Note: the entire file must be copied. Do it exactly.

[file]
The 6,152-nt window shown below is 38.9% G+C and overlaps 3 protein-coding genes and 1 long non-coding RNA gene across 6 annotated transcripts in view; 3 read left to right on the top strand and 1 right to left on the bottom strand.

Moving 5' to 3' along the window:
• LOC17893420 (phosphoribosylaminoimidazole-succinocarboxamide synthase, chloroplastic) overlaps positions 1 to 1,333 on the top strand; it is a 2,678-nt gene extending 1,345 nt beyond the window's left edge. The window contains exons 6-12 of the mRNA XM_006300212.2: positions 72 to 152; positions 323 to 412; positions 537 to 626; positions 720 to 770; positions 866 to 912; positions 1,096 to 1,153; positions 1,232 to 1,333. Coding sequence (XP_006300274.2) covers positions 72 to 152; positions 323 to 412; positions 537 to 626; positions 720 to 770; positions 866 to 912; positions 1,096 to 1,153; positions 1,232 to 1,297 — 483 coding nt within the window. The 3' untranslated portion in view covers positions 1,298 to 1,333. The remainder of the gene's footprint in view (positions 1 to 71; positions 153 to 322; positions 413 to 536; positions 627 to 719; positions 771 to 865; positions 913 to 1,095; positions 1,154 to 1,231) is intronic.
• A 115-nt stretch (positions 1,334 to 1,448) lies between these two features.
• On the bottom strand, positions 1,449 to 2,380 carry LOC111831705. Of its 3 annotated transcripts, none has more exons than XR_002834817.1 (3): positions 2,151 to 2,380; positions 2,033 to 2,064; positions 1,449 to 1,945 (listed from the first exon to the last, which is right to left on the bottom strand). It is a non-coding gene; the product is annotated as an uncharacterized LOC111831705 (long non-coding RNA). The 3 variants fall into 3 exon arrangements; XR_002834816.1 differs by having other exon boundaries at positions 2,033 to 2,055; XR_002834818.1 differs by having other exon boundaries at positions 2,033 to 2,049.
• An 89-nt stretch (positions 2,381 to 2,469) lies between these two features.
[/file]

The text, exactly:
The 6,152-nt window shown below is 38.9% G+C and overlaps 3 protein-coding genes and 1 long non-coding RNA gene across 6 annotated transcripts in view; 3 read left to right on the top strand and 1 right to left on the bottom strand.

Moving 5' to 3' along the window:
• LOC17893420 (phosphoribosylaminoimidazole-succinocarboxamide synthase, chloroplastic) overlaps positions 1 to 1,333 on the top strand; it is a 2,678-nt gene extending 1,345 nt beyond the window's left edge. The window contains exons 6-12 of the mRNA XM_006300212.2: positions 72 to 152; positions 323 to 412; positions 537 to 626; positions 720 to 770; positions 866 to 912; positions 1,096 to 1,153; positions 1,232 to 1,333. Coding sequence (XP_006300274.2) covers positions 72 to 152; positions 323 to 412; positions 537 to 626; positions 720 to 770; positions 866 to 912; positions 1,096 to 1,153; positions 1,232 to 1,297 — 483 coding nt within the window. The 3' untranslated portion in view covers positions 1,298 to 1,333. The remainder of the gene's footprint in view (positions 1 to 71; positions 153 to 322; positions 413 to 536; positions 627 to 719; positions 771 to 865; positions 913 to 1,095; positions 1,154 to 1,231) is intronic.
• A 115-nt stretch (positions 1,334 to 1,448) lies between these two features.
• On the bottom strand, positions 1,449 to 2,380 carry LOC111831705. Of its 3 annotated transcripts, none has more exons than XR_002834817.1 (3): positions 2,151 to 2,380; positions 2,033 to 2,064; positions 1,449 to 1,945 (listed from the first exon to the last, which is right to left on the bottom strand). It is a non-coding gene; the product is annotated as an uncharacterized LOC111831705 (long non-coding RNA). The 3 variants fall into 3 exon arrangements; XR_002834816.1 differs by having other exon boundaries at positions 2,033 to 2,055; XR_002834818.1 differs by having other exon boundaries at positions 2,033 to 2,049.
• An 89-nt stretch (positions 2,381 to 2,469) lies between these two features.